7. The Magistrate having thus power to deal with the case fully on the further inquiry, can he, when the original offence complained of is not proved, and when the facts prove a different offence, proceed to charge the accused with the latter offence?
8. If the original complaint was a summons case, then Section 246 would warrant the Magistrate in doing so if the second offence was also a summons case. Here the second offence under Section 352 is a summons case.
9. Section 254, Criminal Procedure Code, Chapter XXI, as to warrant cases, is analogous to Section 246 in Chapter XX as to summons cases. But there is no provision in either Chapter to authorize the Magistrate to try any case except under the Chapter applicable to the particular case; that is, a warrant case cannot be tried under Chapter XX or a summons case under Chapter XXI.
10. However, Section 238 appears to apply, as the offence of riot included the offence of force or violence and the grave charge gave notice to the accused of the circumstances going to constitute the minor one, of which he may be convicted. I do not see that there is anything to prevent the Magistrate, when he ascertains that the warrant case fails, from then and there trying the accused for the minor case in the mode pointed out for trying summons cases.
11. I, therefore, hold that the Magistrate had power to try the case of assault which appeared to be proved on the evidence, though the charge for rioting failed, and I would direct the Magistrate to proceed and dispose of the case accordingly.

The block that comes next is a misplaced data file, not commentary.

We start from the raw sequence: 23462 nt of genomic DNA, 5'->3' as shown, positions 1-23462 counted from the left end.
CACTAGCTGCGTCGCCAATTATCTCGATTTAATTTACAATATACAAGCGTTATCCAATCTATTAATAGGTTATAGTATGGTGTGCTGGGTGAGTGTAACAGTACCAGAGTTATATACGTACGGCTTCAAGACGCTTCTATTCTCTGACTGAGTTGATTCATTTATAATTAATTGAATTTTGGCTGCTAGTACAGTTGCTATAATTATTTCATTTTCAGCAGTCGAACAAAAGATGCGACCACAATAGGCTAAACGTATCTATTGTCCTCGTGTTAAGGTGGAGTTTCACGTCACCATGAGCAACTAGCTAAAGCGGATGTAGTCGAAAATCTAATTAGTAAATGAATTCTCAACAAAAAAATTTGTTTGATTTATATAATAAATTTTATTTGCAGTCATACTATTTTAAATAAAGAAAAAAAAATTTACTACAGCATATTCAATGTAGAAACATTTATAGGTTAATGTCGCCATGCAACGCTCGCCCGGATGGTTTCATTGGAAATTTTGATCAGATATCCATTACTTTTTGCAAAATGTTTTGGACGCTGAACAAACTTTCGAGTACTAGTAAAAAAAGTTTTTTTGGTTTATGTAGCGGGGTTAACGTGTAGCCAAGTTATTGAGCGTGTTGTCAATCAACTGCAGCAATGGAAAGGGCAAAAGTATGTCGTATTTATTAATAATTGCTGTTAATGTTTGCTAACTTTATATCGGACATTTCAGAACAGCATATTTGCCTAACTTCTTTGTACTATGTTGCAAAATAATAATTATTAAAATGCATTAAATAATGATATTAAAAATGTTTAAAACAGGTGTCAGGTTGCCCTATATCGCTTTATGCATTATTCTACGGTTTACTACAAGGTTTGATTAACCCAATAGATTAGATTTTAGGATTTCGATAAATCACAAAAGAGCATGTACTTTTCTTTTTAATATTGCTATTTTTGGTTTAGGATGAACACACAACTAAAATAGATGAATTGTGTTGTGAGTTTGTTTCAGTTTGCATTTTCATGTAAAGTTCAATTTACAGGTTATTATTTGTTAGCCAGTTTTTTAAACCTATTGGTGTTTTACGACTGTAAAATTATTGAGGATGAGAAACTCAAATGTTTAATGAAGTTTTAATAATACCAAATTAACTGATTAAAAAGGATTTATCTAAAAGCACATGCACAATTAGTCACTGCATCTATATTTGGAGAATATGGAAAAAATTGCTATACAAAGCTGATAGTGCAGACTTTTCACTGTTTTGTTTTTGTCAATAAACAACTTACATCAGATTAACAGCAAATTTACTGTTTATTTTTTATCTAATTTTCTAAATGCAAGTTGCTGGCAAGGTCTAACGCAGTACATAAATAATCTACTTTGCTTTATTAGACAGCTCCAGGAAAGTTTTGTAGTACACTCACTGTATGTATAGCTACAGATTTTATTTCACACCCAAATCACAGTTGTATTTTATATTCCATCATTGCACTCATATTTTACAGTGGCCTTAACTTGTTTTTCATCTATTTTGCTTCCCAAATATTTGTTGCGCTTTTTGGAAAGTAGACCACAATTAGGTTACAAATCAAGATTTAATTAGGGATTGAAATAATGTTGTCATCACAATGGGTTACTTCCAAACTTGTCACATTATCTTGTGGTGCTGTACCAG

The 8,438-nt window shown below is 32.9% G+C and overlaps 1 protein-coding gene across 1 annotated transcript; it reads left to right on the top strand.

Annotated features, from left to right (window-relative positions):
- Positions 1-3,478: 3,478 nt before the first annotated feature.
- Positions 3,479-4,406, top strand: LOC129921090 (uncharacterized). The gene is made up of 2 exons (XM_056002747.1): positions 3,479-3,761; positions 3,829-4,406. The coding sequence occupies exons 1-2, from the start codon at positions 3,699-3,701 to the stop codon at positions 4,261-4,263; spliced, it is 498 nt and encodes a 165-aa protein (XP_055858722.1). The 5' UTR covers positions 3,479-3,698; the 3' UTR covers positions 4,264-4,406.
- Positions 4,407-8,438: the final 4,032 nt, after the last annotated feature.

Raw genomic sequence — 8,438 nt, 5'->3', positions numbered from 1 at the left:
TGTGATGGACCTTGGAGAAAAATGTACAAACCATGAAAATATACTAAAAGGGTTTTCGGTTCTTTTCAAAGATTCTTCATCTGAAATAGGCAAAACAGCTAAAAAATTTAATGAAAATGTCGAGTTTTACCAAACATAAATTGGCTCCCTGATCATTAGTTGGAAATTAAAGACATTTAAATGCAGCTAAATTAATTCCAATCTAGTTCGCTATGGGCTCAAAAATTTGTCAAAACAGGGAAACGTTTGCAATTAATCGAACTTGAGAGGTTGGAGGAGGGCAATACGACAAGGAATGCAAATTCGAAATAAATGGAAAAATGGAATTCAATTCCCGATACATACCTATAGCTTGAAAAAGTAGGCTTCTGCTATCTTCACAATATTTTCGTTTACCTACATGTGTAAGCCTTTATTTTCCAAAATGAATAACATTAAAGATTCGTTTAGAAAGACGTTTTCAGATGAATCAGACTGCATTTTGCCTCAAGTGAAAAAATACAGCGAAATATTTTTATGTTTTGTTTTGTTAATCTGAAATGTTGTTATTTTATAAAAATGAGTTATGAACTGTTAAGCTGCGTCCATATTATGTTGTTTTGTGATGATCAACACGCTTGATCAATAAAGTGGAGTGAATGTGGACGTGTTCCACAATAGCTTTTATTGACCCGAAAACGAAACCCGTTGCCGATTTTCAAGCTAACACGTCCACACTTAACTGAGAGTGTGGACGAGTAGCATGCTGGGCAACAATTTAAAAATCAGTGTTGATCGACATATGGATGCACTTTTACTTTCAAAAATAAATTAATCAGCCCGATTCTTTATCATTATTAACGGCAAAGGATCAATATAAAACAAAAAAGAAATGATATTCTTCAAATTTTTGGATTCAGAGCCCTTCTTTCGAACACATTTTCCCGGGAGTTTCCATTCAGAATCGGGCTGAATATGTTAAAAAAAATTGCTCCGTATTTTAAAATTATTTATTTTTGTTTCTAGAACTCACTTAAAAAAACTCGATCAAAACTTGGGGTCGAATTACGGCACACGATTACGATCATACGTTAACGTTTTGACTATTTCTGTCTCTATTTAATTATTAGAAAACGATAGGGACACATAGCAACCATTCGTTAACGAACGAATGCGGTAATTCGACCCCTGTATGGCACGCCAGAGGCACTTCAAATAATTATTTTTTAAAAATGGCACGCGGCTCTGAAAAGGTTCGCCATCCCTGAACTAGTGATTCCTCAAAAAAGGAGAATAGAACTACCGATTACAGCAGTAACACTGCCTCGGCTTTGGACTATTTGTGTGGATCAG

Muttusami Ayyar, J.
12. In this case the Magistrate inquired into a complaint of rioting and discharged the accused under Section 253, Code of Criminal Procedure. On the petition of the complainant, the Sessions Judge directed the Magistrate to make further inquiry under Section 437, Code of Criminal Procedure. After further inquiry, the Magistrate came to the conclusion that, although no rioting was proved, the evidence showed that the accused might be convicted of assault. The Sessions Judge then directed the Magistrate to try the accused for such offence as might be established by the evidence. The District Magistrate, however, considered that the power to order further inquiry did not include a power to direct both inquiry and trial. The Judge refers the question whether a Sub-Magistrate, who is directed to inquire into a case under Section 437, is not at liberty to try the accused for an offence cognizable by him, if in the course of the inquiry such offence should be proved to have been committed.
13. Section 437 gives to the Sessions Court the power (which was exercised solely by the High Court under the former Code of Criminal Procedure) of reviving a prosecution once dealt with by the Magistrate. It is not limited to offences triable by the Court of Session only. In the absence of a special provision, a prosecution lawfully revived must be dealt with in accordance with law in the same way in which a prosecution originally instituted is dealt with, and I am, therefore, of opinion that the Magistrate is competent to try the accused for the offence of assault.